A holiday gift should be personal (soap and shampoo included) ONLY if you really know the person. We give a lot of gift cards to stores like Target and Barnes and Noble to the kids’ teachers, haircutters and so on. One of our kids is handicapped so the aides, the bus drivers and so on get cards. We try to write a note about buying something for yourself that you’ll enjoy. Everyone seems happy.

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The Elf December 11, 2012 at 9:19 am

The note was over the top. The gift was fine, even if it was dollar store stuff. But the note….. yech!

OP’s response was just fine, though I would have dropped the sarcasm in favor of a plain professional thank you. I figure it’s hard to go wrong with simplicity. If this is the worst thing she’s done, I’d be tempted to consider that she acted with good intentions and keep her as a client as well.

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Jay December 11, 2012 at 9:28 am

Dina, I think you’re being really, really, REALLY charitable there.

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MichelleP December 11, 2012 at 9:41 am

While I agree it probably wasn’t intended to be insulting, that was ridiculous. The money spent wasn’t the issue, but no one should ever put a note on a gift like that.

@DowagerDuchess, I give baked goods to the mailman and others. I simply cannot afford to give cash to everyone I pay for their services throughout the year. Baking is my forte and I know people appreciate a homemade gift. I’m glad you can afford to do that, but not everyone can.

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Not Amused December 11, 2012 at 9:55 am

The price/value of the gift should not be considered relevant. I am not comfortable with the OP’s statement that “I would have taken no offense if they were from a “Specialty Store””. Maybe this lady is just a dollar store shopper.
I probably would have called her to see what she had to say, and if she were truly trying to educate me about hygiene, I would have laughed and thanked her for her thoughtfulness. Then, I would have marked her off of my client list.
Some people are great gift givers, some are not. Her intentions may not have been malicious, but I wouldn’t have wanted to work for her anymore if I knew she was truly looking down on me.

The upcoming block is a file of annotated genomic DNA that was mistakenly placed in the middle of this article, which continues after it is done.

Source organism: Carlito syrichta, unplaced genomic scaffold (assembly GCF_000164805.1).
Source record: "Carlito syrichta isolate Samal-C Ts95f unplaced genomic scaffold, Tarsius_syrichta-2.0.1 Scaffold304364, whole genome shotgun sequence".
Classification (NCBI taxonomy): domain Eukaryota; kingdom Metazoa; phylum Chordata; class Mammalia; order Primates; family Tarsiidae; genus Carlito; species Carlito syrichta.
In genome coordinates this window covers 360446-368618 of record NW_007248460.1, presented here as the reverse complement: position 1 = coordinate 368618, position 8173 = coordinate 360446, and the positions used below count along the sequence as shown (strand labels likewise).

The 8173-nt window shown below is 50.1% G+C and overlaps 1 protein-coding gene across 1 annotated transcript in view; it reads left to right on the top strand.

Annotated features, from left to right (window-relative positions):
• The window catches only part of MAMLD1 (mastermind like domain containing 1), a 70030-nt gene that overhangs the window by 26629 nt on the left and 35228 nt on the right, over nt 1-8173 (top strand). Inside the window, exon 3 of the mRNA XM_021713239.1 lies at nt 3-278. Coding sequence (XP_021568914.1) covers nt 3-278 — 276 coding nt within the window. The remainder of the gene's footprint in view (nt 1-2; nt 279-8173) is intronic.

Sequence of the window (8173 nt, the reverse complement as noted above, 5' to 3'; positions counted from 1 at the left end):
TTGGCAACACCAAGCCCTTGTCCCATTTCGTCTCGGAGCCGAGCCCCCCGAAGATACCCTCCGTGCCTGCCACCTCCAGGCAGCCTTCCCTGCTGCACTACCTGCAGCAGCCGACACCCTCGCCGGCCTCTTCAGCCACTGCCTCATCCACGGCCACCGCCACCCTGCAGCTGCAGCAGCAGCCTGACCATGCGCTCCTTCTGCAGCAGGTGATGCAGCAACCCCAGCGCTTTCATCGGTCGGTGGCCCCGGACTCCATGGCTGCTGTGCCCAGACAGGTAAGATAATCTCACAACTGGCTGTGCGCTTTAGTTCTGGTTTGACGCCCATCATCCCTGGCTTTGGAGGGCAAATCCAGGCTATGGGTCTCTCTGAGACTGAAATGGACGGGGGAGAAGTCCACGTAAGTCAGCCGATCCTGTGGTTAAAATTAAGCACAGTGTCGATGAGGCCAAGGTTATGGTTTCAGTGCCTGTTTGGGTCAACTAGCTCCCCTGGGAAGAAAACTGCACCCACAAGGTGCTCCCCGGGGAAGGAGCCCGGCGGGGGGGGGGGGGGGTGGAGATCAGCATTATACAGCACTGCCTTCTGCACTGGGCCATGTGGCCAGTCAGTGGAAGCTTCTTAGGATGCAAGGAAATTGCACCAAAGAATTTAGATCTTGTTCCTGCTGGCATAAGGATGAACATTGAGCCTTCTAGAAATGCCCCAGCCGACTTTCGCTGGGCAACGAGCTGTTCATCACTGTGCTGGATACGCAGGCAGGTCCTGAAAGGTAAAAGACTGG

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PM December 11, 2012 at 10:00 am

Yikes. OP, did your mom continue her friendship with this woman?

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KMC December 11, 2012 at 10:05 am

This is like crinkling up your nose when you notice your gardener has dirt on his hands.

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LadyPhoenix December 11, 2012 at 10:27 am

You know, I don’t think the whole “Dollar Store” soaps didn’t need to be mentioned (unless the lady still had the pricetags on them, which then shows she’s not only rude, but cheap and lazy too)

However, the note was just catty. Glad you could drop that jerk like a rock for treating you like an idiot.
“Tell you how to use them”, the OP a CLEANING lady. If the OP didn’t know how to use soap, I probably wouldn’t hire her as a cleaning lady in the FIRST PLACE. Does she expect the OP to smell like lilacs after cleaning the toilets and the attic?

Straight to holiday e-hell the lady goes!

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Stacey Frith-Smith December 11, 2012 at 10:29 am

Oops! Your client has way too much time on her hands! A whole basket of soaps and dollar store delights? Another venerable columnist, Judith Martin, once offered commentary the sum of which is that a luxury is a great gift but a necessity is not. Whatever you offer should be able to be classified as a treat, be it ever so inexpensive.

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Allie December 11, 2012 at 10:38 am

I don’t know, Dina. I’m usually the first to give someone the benefit of the doubt, and I applaud your effort to do so, but I just don’t see how the note can be taken as anything other than insulting, even if it was meant as a joke. We always talk about how gifts should be received on this site, but they should also be given in a spirit of generosity and without ulterior and poorly veiled messages.

OP, I’m not sure I understand why you have chosen to mention the products were from the dollar store and why you would have taken no offense if they were from a specialty store. In my view it was the note that was the misstep here. It seems to me from what you have written you were offended by the value and source of the products first and the note was just the last nail, so to speak.

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DGS December 11, 2012 at 10:39 am

While the comment on the gift package about showing you how to use them was indubitably rude and obnoxious, the fact that the toiletries came from the Dollar Store was immaterial. She had budgeted a certain amount on a gift for the cleaning lady, and that was the amount that Maggie was going to spend. Just because she happened to be affluent does not mean that was supposed to spend oodles of money on a gift to her cleaning lady, provided that she compensated her cleaning lady appropriately for her services. So while Maggie is of course, in the wrong, for her tactless holiday “greeting”, OP did not need to turn up her nose at the soaps and may have in fact, benefitted from donating them to a women’s shelter where many people would have been grateful to make use of them.